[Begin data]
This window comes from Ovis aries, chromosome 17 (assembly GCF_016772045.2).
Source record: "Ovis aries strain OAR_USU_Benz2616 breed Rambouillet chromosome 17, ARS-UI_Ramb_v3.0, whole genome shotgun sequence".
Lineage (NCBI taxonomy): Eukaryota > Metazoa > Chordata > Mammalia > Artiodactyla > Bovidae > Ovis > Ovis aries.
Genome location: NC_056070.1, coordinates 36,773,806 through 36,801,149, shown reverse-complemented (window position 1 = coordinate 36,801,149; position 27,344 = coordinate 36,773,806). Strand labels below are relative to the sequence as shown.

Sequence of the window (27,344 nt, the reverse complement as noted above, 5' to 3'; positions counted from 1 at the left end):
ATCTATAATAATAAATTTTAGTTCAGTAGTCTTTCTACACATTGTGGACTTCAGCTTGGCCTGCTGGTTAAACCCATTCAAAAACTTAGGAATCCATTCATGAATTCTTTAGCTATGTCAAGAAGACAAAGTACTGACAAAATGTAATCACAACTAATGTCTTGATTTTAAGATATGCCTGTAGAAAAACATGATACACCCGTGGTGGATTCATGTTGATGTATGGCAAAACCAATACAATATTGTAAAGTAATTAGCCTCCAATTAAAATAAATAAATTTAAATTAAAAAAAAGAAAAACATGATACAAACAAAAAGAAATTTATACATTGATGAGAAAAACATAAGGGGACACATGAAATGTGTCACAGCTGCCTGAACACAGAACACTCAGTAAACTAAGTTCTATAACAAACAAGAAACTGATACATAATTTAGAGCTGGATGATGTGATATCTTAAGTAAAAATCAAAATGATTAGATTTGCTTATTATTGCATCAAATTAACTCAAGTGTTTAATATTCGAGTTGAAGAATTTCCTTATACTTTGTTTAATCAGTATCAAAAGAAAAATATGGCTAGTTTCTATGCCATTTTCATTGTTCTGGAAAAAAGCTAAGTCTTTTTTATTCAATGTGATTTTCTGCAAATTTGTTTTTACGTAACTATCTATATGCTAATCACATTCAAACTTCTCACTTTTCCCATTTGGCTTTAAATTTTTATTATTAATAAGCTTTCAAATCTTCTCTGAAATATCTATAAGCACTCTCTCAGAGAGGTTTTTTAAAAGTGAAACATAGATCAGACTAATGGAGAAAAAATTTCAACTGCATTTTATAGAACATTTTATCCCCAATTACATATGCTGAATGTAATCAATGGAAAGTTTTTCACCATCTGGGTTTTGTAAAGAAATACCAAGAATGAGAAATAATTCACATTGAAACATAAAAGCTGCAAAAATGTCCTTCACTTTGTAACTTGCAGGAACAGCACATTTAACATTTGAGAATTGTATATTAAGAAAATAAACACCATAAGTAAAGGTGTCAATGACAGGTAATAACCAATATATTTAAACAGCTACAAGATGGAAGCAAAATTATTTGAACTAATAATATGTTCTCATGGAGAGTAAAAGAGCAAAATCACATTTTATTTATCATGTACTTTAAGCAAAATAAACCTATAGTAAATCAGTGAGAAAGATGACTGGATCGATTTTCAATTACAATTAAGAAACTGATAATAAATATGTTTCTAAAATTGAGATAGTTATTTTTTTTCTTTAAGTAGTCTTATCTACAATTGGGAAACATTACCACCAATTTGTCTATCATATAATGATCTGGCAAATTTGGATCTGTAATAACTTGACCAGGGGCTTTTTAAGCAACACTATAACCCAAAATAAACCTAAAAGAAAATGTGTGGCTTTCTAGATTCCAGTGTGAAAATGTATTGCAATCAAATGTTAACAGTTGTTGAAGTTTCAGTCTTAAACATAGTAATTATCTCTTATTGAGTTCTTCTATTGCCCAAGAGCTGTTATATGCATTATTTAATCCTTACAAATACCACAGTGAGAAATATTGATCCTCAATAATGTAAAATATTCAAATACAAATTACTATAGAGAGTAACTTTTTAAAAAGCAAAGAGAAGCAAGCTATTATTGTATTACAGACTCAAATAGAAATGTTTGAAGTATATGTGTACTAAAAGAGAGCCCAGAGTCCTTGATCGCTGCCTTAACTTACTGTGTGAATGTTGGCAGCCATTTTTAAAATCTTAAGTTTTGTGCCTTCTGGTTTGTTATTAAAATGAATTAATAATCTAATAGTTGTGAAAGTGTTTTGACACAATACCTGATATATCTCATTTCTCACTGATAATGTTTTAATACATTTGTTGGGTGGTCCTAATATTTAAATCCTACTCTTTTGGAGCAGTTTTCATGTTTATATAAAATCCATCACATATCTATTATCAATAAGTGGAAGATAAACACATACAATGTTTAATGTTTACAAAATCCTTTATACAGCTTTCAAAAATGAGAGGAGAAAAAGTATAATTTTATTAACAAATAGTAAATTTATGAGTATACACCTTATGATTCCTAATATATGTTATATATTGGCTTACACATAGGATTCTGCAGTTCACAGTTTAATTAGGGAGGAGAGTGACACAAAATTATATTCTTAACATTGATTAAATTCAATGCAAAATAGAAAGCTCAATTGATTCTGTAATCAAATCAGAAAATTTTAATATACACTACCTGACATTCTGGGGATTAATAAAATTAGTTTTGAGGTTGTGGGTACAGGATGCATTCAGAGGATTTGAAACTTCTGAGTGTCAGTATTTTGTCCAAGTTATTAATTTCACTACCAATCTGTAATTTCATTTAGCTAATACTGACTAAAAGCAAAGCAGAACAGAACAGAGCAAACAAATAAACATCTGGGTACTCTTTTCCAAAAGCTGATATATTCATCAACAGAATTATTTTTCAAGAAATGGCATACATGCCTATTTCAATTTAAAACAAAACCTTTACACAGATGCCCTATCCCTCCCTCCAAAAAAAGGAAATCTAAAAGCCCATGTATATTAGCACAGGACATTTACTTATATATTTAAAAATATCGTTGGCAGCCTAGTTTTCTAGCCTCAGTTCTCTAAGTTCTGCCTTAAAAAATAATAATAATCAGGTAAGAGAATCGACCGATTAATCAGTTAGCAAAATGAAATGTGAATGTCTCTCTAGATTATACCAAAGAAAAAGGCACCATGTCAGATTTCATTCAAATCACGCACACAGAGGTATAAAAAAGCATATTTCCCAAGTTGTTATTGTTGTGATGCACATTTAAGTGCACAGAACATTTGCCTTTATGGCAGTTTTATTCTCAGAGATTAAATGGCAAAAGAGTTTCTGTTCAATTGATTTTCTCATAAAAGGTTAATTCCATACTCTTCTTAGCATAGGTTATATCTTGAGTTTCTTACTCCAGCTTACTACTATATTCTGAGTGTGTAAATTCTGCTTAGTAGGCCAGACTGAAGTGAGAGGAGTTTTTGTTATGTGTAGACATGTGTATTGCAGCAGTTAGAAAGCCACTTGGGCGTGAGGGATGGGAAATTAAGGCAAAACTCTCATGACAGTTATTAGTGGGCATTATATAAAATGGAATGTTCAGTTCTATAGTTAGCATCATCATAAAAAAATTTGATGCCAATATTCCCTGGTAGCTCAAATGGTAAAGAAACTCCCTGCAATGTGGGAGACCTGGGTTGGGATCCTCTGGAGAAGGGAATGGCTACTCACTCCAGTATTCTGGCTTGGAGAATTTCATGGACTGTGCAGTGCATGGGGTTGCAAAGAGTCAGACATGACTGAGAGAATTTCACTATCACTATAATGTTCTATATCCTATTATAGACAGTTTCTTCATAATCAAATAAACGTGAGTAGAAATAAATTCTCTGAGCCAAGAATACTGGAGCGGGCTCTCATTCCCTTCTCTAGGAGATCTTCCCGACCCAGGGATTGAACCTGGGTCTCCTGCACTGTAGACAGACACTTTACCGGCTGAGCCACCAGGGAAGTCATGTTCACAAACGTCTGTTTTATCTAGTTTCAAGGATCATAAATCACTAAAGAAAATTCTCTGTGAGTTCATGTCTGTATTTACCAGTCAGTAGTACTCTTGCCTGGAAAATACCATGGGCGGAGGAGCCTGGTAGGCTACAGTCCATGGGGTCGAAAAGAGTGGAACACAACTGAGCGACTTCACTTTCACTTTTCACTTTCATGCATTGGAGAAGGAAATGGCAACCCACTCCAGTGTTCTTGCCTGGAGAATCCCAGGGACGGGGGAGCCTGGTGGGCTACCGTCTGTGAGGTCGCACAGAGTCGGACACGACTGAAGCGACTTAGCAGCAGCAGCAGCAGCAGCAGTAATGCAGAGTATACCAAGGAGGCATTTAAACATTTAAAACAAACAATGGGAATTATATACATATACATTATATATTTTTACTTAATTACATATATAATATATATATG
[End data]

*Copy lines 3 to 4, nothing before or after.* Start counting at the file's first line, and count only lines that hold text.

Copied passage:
Lineage (NCBI taxonomy): Eukaryota > Metazoa > Chordata > Mammalia > Artiodactyla > Bovidae > Ovis > Ovis aries.
Genome location: NC_056070.1, coordinates 36,773,806 through 36,801,149, shown reverse-complemented (window position 1 = coordinate 36,801,149; position 27,344 = coordinate 36,773,806). Strand labels below are relative to the sequence as shown.